Go face bears

MP 40: Some kinds of life experience help keep programming challenges in perspective.

I was climbing a mountain recently, and keeping an eye out for bears. I live in southeast Alaska, and our forests and mountains have the highest density of brown bears in the world. I’ve done most of my hiking alone, so I’ve seen about 50 bears in my life. Seeing a bear outside of a zoo, with no one else around, is a truly wild experience.

I ended up thinking once again about how much more grounded the rest of my life, including my life as a programmer, is for having spent time with bears. Every close encounter with a bear is a potentially dangerous situation, but also a unique experience that puts you firmly in the present moment.

Journal open with a pen and some writing, on a mountain ridge.
A nice place to write a reflection about life in the mountains.

I’ve seen about 20 bears up close, at distances of 10 to 30 feet. Every bear except one has run away as soon as they became aware I was there. It’s an odd experience to see such a large and powerful animal run away from you as fast as it can.

Foot in running shoe next to fresh bear print on a boardwalk.
Bear prints are much different than bear tracks. Seeing a bear print means a bear was there not long ago at all.

In case you don’t know, the way to stay safe around bears is fairly well established. Bears sit at the top of the food chain, so they’re not used to other creatures standing their ground. When you see a bear, stand tall, look as big as you can, and speak loudly and clearly. Don’t try to be threatening or challenging, just make your presence large. Slowly back away when you have the chance, and most importantly, never run. If you run you look like every other animal that’s scared of bears.

Use bear spray at close range if you have it. If a brown bear makes contact with you, curl up and play dead. When you curl up, wrap your hands around the back of your neck. (If a black bear makes contact, fight back any way you can.)

I’ve mentally rehearsed these steps thousands of times. By now, I know my instincts well. Despite all my rehearsals and experience, I instinctively start to take one running step whenever I see a bear at close range. Then my training kicks in, and I plant myself firmly and follow the appropriate steps. One time I surprised a bear at close range and it didn’t run away; I was on a bike that time, and because I didn’t speed up at all it just let me go by with a loud huff.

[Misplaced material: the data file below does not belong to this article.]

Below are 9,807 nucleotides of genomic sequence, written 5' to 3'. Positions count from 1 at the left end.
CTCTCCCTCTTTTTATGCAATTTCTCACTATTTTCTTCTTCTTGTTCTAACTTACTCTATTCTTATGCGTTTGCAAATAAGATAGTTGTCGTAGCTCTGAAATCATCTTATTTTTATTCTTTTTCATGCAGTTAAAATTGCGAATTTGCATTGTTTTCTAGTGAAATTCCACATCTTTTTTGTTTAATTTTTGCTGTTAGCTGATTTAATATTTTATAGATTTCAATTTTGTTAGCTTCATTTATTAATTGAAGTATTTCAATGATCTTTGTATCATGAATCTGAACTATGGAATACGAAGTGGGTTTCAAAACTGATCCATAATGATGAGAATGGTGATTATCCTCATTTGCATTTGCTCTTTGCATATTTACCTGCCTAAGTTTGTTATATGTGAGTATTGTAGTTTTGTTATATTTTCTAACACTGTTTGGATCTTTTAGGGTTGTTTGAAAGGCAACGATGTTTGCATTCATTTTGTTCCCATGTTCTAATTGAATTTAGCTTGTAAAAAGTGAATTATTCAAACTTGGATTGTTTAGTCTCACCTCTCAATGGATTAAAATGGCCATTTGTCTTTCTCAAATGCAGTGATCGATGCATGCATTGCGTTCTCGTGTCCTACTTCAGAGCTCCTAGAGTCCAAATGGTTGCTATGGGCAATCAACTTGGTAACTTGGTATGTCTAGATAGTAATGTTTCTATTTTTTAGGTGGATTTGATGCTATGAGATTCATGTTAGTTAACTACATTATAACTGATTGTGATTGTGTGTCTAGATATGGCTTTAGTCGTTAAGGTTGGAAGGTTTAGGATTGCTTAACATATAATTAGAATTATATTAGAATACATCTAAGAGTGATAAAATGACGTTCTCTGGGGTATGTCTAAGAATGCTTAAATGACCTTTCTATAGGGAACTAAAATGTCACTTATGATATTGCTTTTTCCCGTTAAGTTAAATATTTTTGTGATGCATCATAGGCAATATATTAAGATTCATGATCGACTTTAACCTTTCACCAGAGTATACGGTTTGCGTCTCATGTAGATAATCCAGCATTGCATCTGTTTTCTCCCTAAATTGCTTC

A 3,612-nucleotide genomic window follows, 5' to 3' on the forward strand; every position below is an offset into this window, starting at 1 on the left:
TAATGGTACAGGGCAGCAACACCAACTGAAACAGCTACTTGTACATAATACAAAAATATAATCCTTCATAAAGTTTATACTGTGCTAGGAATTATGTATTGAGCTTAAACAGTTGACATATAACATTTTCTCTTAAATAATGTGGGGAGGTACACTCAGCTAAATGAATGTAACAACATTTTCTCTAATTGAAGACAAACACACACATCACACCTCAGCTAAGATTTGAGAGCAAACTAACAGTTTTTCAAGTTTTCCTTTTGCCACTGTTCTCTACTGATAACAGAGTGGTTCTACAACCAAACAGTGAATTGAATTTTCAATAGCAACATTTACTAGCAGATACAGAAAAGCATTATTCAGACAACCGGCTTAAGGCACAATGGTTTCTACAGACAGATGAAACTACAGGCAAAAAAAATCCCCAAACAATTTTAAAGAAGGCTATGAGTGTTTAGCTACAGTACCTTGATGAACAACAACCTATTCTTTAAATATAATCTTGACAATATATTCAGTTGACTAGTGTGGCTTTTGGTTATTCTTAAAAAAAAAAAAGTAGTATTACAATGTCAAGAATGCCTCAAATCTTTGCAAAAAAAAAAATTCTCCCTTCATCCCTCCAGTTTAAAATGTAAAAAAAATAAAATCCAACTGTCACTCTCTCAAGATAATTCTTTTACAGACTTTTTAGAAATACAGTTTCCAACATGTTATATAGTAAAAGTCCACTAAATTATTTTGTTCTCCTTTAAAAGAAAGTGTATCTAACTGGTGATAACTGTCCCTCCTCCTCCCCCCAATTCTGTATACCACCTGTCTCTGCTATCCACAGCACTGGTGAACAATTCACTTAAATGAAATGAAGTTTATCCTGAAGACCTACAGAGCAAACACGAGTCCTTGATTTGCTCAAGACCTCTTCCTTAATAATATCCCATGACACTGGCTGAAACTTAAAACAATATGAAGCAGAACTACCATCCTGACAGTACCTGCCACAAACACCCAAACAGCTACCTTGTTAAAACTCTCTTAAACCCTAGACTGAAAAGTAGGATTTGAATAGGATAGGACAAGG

Every bear encounter has felt unique; these rules apply generally, but each encounter was with an individual bear, and they have been the wildest and most raw experiences of my life.

Brown bear with two cubs next to a river, facing camera.
These bears were just far enough away to comfortably take a picture. For the closer encounters, there’s no time for taking pictures.

How has this made me a better programmer? When you’ve stood your ground with bears most technical “crises” feel significantly less stressful. Every time a colleague has been stressed about a pressing issue, I’ve asked myself if anyone could die from the problem we’re dealing with. If not, my stress level drops noticeably. There’s some part of me that recognizes “at least I’m not facing a bear right now.”

There are plenty of technical situations that need to be solved with urgency, and can have significant impacts on other people if they’re not resolved in a timely manner. But recognizing when things are not life or death helps me find the calmness and focus needed to sort through difficult issues under pressure.

Footprint path worn into a mountain ridge by bears.
Bears have been climbing these mountains longer than we have. Walking next to these paths sure helps put “pressing” software bugs in perspective.

I don’t recommend everyone go out and find some bears to stand your ground with. There aren’t too many places you can do that, and it’s not for everyone. But I have found for a long time that people who’ve gone out into the physical world and faced real risk in appropriate ways are a little more calm, and a little more focused when facing difficult technical situations. I think this is one of the reasons so many programmers seem to enjoy climbing. It’s a completely off-screen activity that gives you an entirely fresh and grounded perspective when you find yourself facing the next technical crisis.

Don’t actually go face bears, but maybe try to find something that will help you keep perspective when the proverbial s**t hits the fan, if you don’t already have something like that in your life.